A Priest’s Papers Come To Light: The newly processed Reverend Edward J. McKenna Papers

After the conclusion of the Second Vatican Council in December 1965, many aspects of the Catholic Church were modernized in order to reconcile changing social attitudes with the spirit of Catholicism. Reciting the Holy Mass in the vernacular and fostering dialogue with other faiths/Christian denominations were among the most well-known modifications to Catholic practices; however, the Council also initiated aesthetic changes, especially in regards to prayer and liturgical music, both of which are still rigorously debated by members of the laity and clergy.

Official Church documents illustrate that the Council represented a departure from earlier theological thought, but how did Catholic clergy respond to these changes? Did all agents of the Church embrace and uphold post-Vatican II Catholicism? For Reverend Edward McKenna, 1965 not only represents the year in which modern Catholicism was formally initiated, but also the year in which Father McKenna was ordained a priest of the Archdiocese of Chicago. Having entered the priesthood only months before the end of the Second Vatican Council, Father McKenna and his contemporaries championed dozens of changes, which ranged from administrative modifications within the Archdiocese of Chicago to adopting a more socially-based perspective of theology. Specifically, McKenna devoted his priestly career to the Council’s call for aesthetic changes to liturgical music: he studied music composition and theory at six institutions in the United States and Europe; he started his own performance group, called The McKenna Ensemble; and he published dozens of reviews of music compositions, scholarly articles on the renewal of the liturgy, and original music scores.

Holy Innocents
Page from the handwritten musical composition, “The Holy Innocents,” inspired by Daniel Berrigan’s poetry, 1962. Revered Edward McKenna Papers.

The music composition, named for a poem by Daniel Berrigan, S.J., symbolizes many aspects of Father McKenna’s life: it shows McKenna’s aptitude for composing music; it is an example of McKenna’s respect for Berrigan as a fellow poet and priest; and the poem and its musical adaptation are products resulting from the increased interest in liturgical development after the 1960s. Though McKenna was foremost a priest and musician, his early professional life encompassed a diversity of experiences. McKenna was part of the founding of the Young Priests’ Caucus, a subcommittee of the Association of Chicago Priests, which was an umbrella organization dedicated to upholding Vatican II practices within the Archdiocese of Chicago. From 1966 to 1974, Father McKenna was assigned to the St. Thomas Aquinas church located in Austin, where he and other community organizers started the Organization for a Better Austin (OBA). The OBA served as a network of community organizations dedicated to improving housing standards in Austin and notifying the community of exploitative practices such as blockbusting.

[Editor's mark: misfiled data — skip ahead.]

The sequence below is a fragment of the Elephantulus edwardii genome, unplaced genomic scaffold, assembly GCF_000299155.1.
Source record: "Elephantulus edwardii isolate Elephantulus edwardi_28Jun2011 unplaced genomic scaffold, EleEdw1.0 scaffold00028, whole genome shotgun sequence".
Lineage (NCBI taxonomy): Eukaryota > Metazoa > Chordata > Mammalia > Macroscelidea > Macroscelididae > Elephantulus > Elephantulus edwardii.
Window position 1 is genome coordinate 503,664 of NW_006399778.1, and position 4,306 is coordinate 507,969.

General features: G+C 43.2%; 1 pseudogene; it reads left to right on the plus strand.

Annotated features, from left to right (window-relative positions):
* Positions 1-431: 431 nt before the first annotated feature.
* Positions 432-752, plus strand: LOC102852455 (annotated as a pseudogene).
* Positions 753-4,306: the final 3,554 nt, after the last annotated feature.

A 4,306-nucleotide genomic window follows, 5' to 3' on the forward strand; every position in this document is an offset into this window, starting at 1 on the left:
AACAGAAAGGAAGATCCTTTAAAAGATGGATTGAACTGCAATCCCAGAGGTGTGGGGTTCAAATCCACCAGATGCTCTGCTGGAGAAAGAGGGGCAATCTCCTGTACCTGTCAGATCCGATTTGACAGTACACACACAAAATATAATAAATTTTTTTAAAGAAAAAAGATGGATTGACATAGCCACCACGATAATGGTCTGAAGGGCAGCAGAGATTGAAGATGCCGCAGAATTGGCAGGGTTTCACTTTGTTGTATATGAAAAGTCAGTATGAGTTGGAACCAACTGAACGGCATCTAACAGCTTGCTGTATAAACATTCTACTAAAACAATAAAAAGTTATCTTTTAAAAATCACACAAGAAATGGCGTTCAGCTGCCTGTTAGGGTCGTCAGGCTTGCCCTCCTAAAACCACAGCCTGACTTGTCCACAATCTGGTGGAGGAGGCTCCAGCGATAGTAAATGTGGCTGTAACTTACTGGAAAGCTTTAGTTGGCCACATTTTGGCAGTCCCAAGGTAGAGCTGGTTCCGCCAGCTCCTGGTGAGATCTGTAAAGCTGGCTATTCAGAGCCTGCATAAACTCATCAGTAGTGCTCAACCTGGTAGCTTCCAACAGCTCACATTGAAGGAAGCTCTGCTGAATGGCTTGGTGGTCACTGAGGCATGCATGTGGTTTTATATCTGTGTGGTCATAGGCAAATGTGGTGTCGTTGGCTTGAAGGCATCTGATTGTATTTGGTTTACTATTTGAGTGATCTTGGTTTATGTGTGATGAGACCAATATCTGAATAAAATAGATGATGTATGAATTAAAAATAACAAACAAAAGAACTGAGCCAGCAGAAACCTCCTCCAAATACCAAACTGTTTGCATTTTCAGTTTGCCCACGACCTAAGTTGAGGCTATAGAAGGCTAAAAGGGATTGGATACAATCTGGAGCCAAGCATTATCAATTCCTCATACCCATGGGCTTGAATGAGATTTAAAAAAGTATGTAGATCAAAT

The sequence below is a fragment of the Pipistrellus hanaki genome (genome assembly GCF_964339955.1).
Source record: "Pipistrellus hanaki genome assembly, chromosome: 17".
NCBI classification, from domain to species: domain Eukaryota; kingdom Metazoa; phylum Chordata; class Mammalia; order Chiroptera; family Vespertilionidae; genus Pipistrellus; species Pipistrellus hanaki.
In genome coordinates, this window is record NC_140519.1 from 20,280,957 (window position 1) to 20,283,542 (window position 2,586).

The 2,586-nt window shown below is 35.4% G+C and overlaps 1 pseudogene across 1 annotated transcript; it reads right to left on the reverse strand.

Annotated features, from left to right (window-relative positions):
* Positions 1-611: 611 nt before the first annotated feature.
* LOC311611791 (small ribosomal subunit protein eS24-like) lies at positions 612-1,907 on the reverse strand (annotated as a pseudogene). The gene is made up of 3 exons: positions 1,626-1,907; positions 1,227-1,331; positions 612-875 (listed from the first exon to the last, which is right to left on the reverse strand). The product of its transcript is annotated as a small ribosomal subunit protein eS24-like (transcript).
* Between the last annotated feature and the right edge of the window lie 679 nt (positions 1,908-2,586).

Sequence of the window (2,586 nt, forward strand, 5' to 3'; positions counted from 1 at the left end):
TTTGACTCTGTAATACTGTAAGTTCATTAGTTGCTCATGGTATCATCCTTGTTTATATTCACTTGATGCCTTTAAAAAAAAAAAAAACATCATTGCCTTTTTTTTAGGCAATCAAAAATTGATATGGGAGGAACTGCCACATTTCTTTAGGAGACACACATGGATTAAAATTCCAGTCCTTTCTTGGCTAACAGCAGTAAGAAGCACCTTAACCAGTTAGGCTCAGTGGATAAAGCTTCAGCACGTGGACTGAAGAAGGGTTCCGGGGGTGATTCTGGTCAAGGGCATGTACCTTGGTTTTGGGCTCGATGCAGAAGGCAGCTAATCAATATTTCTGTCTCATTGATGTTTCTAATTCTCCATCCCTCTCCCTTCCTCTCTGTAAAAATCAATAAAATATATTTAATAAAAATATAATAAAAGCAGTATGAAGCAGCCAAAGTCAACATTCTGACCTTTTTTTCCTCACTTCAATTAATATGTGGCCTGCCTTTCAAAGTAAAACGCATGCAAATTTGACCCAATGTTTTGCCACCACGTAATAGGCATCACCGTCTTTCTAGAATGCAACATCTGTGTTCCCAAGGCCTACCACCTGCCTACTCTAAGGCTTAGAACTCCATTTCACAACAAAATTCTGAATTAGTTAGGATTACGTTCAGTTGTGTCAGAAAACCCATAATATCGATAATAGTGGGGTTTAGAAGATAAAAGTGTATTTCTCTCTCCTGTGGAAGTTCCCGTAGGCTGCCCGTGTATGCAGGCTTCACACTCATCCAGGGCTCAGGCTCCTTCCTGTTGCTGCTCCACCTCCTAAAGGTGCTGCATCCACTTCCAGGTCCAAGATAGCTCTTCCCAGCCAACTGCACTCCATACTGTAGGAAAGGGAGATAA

The newly processed manuscript collection illustrates how one Chicago priest navigated parish life in a racially-shifting landscape, of priesthood after Vatican II, and of musical composition in the midst of liturgical renewal. For additional information about the materials from the Reverend Edward J. McKenna Papers used in this blog, contact Special Collections and Archives at archives@depaul.edu or stop by our department in the Richardson Library, Room 314.

3 Replies to “A Priest’s Papers Come To Light: The newly processed Reverend Edward J. McKenna Papers”

  1. I have just recently been made aware of the works of Fr. McKenna . . . [specifically, an item in HOSANNA, 1980.] would appreciate any of his writings/ articles that you could share. I am retired, this would be for my personal interest. Thank you. Ms. Emelia Junk, Ludington Michigan

    1. Hi Emelia. Thanks so much for your interest and comment, which I will forward to our Special Collections department. They will contact you via email. –Alexis Burson

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